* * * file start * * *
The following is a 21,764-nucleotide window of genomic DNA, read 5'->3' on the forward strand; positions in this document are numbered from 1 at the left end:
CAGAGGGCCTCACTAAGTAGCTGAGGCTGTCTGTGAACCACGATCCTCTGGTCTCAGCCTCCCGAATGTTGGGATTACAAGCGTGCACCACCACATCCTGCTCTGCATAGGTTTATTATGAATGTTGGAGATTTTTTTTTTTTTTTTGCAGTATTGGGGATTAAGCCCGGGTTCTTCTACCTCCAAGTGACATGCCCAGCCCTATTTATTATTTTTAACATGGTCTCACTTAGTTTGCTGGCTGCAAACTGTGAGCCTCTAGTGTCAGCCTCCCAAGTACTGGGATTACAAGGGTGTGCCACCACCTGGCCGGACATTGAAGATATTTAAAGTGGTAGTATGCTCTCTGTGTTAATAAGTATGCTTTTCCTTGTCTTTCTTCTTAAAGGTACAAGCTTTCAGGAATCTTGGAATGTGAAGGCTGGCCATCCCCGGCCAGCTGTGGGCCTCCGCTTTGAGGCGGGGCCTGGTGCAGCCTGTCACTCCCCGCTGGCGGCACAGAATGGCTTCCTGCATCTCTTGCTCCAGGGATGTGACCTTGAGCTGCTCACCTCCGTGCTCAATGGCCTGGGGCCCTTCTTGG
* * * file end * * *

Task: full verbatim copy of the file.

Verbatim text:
The following is a 21,764-nucleotide window of genomic DNA, read 5'->3' on the forward strand; positions in this document are numbered from 1 at the left end:
CAGAGGGCCTCACTAAGTAGCTGAGGCTGTCTGTGAACCACGATCCTCTGGTCTCAGCCTCCCGAATGTTGGGATTACAAGCGTGCACCACCACATCCTGCTCTGCATAGGTTTATTATGAATGTTGGAGATTTTTTTTTTTTTTTTGCAGTATTGGGGATTAAGCCCGGGTTCTTCTACCTCCAAGTGACATGCCCAGCCCTATTTATTATTTTTAACATGGTCTCACTTAGTTTGCTGGCTGCAAACTGTGAGCCTCTAGTGTCAGCCTCCCAAGTACTGGGATTACAAGGGTGTGCCACCACCTGGCCGGACATTGAAGATATTTAAAGTGGTAGTATGCTCTCTGTGTTAATAAGTATGCTTTTCCTTGTCTTTCTTCTTAAAGGTACAAGCTTTCAGGAATCTTGGAATGTGAAGGCTGGCCATCCCCGGCCAGCTGTGGGCCTCCGCTTTGAGGCGGGGCCTGGTGCAGCCTGTCACTCCCCGCTGGCGGCACAGAATGGCTTCCTGCATCTCTTGCTCCAGGGATGTGACCTTGAGCTGCTCACCTCCGTGCTCAATGGCCTGGGGCCCTTCTTGG